Sunday, May 5, 2013

Wonder Woman

Sensation Comics #19 (July 1943)  / Linda Carter, 1975 / 2010

Kink has been seeping into our culture for a very long time now and there are somethings that are more obvious than others. Perfect example: Wonder Woman with her waist chinching bustier, bullet-proof cuffs and lasso of truth there's a lot of pervy stuff to work with. When you know the background of her inventor it all becomes clear. William Moulton Martson was a psychologist, feminist, and inventor who lived in a polyamrous relationship with his wife Elizabeth and his research assistant Olive Byne. His relationship with these women would influence his development of Wonder Woman. He believed that submission to women was a noble and potentially world saving practice that would lead to the establishment of a ideal matriarchal society.

He once wrote that "erotic love is the emotional source of that all-important social trait, willing submission to other people." He was convinced that as a political and economic equality became a reality, women could and would use sexual enslavement to achieve domination over men, who would happily submit to their loving authority.  – Wonder Woman: The Complete History by Les Daniels

He also invented the lie detector.

Sunday, April 28, 2013

The Hot Topic of Kink

Malcolm McLaren and Vivianne Westwood's shop, 1974-1976

There's a new exhibition coming up at the Metropolitan Museum of Art on the influence of punk in fashion called Punk: Chaos to Couture. It brings up a lot of issues on the appropriation and commercialization of a subculture. What does it mean when "punk" is The Ramones, Vivienne Westwood and April Lavigne (I'm no expert, but doing infomericals for an acne treatment is not punk rock). In a New York Magazine survey, "punk" was defined as: a type of music, a political act, a lifestyle, a state of mind and a way of dressing.

And all of the above.

I think the same thing can be said for BDSM. I consider BDSM to be a sexual activity, a political act, a lifestyle, a state of mind, and a way of dressing. But I identify as kinky and those in the survey identified as punk. What about people who don't? What punk was and what punk is are different things. Or are they?

CBGBs is a JohnVarvatos store and The Hellfire Club is a Dos Caminos restaurant and I was too young to go to either of them in their heyday. If only there was a kinky Jane Jacbos around to fight for the preservation of New York BDSM clubs

I was having a conversation with a friend on whether or not kink is going "mainstream". I don't think so. 50 Shades of Grey is the Hot Topic of kink.

I think the popular conception of BDSM is very focused on what people do and wear and not so much about what it means psychologically or emotionally. Having a mohawk and a safety-pin through your nose doesn't make you punk rock and owning a flogger and a leather corset doesn't make you kinky. Sales of fake handcuffs and butt-plugs might go up for a bit, but I don't think more people are going to suddenly become sadists, masochists, dominants and submissives. I think some people might think it's weird, some people might try it out once or twice on Valentine's Day, and a few might think, "Yes! This is it!".

What I hope is that BDSM becomes more accepted and kinky people less marginalized. But I'm not all that worried about it becoming mainstream. The day I see Madison Young in a Proactiv commercial is the day I'll start getting worried.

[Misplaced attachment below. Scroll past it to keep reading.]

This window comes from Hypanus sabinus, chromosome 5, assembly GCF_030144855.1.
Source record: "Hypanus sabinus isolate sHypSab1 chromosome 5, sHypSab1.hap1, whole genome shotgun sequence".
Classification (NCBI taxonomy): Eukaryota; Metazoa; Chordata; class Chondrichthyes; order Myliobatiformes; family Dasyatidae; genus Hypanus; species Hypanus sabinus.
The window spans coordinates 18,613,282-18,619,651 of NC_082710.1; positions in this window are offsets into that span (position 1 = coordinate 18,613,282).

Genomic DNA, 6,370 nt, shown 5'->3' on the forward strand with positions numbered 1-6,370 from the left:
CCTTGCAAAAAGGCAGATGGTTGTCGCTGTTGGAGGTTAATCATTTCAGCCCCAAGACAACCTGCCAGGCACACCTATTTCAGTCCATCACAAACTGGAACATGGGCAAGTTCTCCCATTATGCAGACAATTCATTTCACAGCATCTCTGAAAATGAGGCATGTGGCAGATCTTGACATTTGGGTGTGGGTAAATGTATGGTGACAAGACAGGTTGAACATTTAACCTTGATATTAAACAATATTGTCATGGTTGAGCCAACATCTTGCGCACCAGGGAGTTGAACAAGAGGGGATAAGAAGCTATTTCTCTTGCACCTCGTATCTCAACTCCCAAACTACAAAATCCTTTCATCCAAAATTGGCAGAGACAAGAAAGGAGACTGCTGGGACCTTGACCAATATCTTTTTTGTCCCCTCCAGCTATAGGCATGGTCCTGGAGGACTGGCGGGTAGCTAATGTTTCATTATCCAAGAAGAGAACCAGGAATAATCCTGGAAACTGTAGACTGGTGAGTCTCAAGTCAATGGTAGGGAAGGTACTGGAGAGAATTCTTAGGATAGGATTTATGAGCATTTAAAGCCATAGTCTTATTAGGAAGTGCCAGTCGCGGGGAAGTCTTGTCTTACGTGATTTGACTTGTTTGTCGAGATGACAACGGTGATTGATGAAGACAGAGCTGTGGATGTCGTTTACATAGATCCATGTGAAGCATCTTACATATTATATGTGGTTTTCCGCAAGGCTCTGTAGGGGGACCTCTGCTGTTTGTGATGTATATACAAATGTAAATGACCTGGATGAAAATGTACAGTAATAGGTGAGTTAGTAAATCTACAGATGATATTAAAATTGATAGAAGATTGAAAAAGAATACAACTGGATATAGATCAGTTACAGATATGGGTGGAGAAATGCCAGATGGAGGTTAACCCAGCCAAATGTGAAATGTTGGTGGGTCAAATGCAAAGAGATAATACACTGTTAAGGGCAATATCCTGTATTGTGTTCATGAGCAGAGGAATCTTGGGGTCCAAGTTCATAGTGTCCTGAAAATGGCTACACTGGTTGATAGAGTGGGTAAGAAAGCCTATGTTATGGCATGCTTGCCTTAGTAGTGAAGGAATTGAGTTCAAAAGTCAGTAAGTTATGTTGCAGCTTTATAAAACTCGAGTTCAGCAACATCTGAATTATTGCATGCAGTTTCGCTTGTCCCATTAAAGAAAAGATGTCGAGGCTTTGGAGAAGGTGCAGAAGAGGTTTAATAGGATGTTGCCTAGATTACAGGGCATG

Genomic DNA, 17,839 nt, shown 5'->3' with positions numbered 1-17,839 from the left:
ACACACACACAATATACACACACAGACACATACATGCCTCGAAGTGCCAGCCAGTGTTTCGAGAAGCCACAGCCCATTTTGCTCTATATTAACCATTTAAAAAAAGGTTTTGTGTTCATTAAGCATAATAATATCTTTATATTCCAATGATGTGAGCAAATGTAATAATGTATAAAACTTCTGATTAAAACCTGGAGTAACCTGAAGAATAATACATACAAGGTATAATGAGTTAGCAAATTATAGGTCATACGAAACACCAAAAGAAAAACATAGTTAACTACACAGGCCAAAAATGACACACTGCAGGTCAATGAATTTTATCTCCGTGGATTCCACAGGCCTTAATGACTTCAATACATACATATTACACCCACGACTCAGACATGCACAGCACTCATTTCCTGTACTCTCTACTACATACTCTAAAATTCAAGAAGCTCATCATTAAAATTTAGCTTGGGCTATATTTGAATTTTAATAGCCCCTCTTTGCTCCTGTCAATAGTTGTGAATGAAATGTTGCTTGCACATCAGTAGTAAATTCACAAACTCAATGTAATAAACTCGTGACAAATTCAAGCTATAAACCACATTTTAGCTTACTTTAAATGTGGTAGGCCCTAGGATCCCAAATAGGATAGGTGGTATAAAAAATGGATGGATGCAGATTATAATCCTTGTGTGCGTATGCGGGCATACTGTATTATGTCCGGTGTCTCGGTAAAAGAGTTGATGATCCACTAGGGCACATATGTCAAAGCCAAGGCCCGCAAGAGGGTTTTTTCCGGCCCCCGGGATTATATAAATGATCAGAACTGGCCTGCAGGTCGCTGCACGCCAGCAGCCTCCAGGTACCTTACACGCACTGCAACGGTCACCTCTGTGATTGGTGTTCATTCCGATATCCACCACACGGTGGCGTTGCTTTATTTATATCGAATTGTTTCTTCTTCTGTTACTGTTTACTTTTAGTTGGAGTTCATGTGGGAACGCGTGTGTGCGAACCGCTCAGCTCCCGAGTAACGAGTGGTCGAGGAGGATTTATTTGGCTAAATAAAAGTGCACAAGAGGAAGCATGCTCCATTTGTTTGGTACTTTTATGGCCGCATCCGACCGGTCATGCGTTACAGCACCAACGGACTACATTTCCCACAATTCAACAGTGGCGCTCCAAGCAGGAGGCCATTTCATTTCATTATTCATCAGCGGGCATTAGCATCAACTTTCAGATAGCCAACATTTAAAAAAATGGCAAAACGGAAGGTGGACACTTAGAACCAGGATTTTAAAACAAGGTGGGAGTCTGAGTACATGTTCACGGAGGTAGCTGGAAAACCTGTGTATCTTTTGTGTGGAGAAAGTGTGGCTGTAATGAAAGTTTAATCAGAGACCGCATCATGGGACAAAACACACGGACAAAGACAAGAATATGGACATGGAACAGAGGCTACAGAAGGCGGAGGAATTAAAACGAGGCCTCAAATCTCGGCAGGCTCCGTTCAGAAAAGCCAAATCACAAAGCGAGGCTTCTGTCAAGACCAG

Sunday, March 17, 2013

Origin story

I had the pleasure of giving a class on the Perception of Kink in Popular Culture at Dark Odyssey Winter Fire in February and as I was preparing my presentation, it occurred to me that I really think this could be a book. I'm not sure what exactly it will be, something in between an academic exploration and a Taschen book. So, I'm going to be using this blog as a kind outline and a place to organize my ideas and thoughts and hopefully get some inspiration and information from all of you.

So here's where all of this started for me:

There were three things I can trace back to the origins of interest in BDSM.

Allen Jones, Table, 1969

The first was this photo of this Allen Jones (1969) sculpture. I'm not sure where I saw it, I'm assuming it was from one of my father's art magazines. I don't remember what I thought of it at the time or what I thought it meant, but it stuck with me and has never really left.

The Jones inspired Korova Milk Bar scene in A Clockwork Orange, 1971

The second was the nymphomaniac scene in Fellini’s Satyricon. Here, the hero who is suffering from some erectile dysfunction is sent to a man in the middle of the desert. To cope with his wife's uncontrollable nymphomania, she is kept tied up in a wagon, available for the use of any man who wants her.

Fellini’s Satyricon, 1969

The third is My Fair Lady. With it's blatant pygmalionism and dominant / submissive power exchange, I always thought it was one of the kinkiest movies ever made.

My Fair Lady, 1964

Bill Ward

Then I discovered porn, Anne Rice and the Sleeping Beauty trilogy and I started to learn what S&M was "supposed" to be and the visions I had in my head were replaced by what was essentially an Ellen Von Unwuerth photo.

Revenge by Ellen von Unwerth, 2003

That picture in my head turned out to be the picture in most people's heads, too. An ex-boyfriend once told me that he wasn't kinky, he just liked the way it looked. I understood what he meant immediately. I had a pretty clear image in my head and you probably have a similar image in your head, but then I thought what does that mean?

What does kink look like?

Human Fetish

Doujin Kim